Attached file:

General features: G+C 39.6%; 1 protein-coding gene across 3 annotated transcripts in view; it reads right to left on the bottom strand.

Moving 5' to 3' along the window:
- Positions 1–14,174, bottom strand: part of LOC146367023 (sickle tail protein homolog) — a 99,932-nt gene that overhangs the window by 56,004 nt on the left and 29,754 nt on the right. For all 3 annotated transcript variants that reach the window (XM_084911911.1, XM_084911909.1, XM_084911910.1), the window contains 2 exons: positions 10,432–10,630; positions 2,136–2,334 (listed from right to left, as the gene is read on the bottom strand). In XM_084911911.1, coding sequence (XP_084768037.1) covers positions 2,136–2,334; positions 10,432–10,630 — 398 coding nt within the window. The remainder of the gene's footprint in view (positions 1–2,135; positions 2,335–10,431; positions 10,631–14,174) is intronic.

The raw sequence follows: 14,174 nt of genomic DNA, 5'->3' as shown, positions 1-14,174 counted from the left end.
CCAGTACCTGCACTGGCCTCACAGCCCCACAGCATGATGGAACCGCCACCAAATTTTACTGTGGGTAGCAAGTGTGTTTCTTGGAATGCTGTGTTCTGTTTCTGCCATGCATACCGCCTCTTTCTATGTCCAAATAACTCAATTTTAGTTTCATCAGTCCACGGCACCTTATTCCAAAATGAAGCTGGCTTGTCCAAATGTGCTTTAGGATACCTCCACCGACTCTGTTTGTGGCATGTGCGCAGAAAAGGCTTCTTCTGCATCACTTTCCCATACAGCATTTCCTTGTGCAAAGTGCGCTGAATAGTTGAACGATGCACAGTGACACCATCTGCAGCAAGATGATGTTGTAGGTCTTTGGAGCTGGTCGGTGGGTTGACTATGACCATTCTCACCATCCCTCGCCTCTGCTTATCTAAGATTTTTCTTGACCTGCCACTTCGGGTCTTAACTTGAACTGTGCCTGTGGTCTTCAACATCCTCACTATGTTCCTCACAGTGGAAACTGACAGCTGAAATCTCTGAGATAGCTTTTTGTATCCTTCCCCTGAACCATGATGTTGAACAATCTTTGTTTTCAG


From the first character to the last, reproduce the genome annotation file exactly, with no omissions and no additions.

General features: G+C 39.6%; 1 protein-coding gene across 3 annotated transcripts in view; it reads right to left on the bottom strand.

Moving 5' to 3' along the window:
- Positions 1–14,174, bottom strand: part of LOC146367023 (sickle tail protein homolog) — a 99,932-nt gene that overhangs the window by 56,004 nt on the left and 29,754 nt on the right. For all 3 annotated transcript variants that reach the window (XM_084911911.1, XM_084911909.1, XM_084911910.1), the window contains 2 exons: positions 10,432–10,630; positions 2,136–2,334 (listed from right to left, as the gene is read on the bottom strand). In XM_084911911.1, coding sequence (XP_084768037.1) covers positions 2,136–2,334; positions 10,432–10,630 — 398 coding nt within the window. The remainder of the gene's footprint in view (positions 1–2,135; positions 2,335–10,431; positions 10,631–14,174) is intronic.

The raw sequence follows: 14,174 nt of genomic DNA, 5'->3' as shown, positions 1-14,174 counted from the left end.
CCAGTACCTGCACTGGCCTCACAGCCCCACAGCATGATGGAACCGCCACCAAATTTTACTGTGGGTAGCAAGTGTGTTTCTTGGAATGCTGTGTTCTGTTTCTGCCATGCATACCGCCTCTTTCTATGTCCAAATAACTCAATTTTAGTTTCATCAGTCCACGGCACCTTATTCCAAAATGAAGCTGGCTTGTCCAAATGTGCTTTAGGATACCTCCACCGACTCTGTTTGTGGCATGTGCGCAGAAAAGGCTTCTTCTGCATCACTTTCCCATACAGCATTTCCTTGTGCAAAGTGCGCTGAATAGTTGAACGATGCACAGTGACACCATCTGCAGCAAGATGATGTTGTAGGTCTTTGGAGCTGGTCGGTGGGTTGACTATGACCATTCTCACCATCCCTCGCCTCTGCTTATCTAAGATTTTTCTTGACCTGCCACTTCGGGTCTTAACTTGAACTGTGCCTGTGGTCTTCAACATCCTCACTATGTTCCTCACAGTGGAAACTGACAGCTGAAATCTCTGAGATAGCTTTTTGTATCCTTCCCCTGAACCATGATGTTGAACAATCTTTGTTTTCAG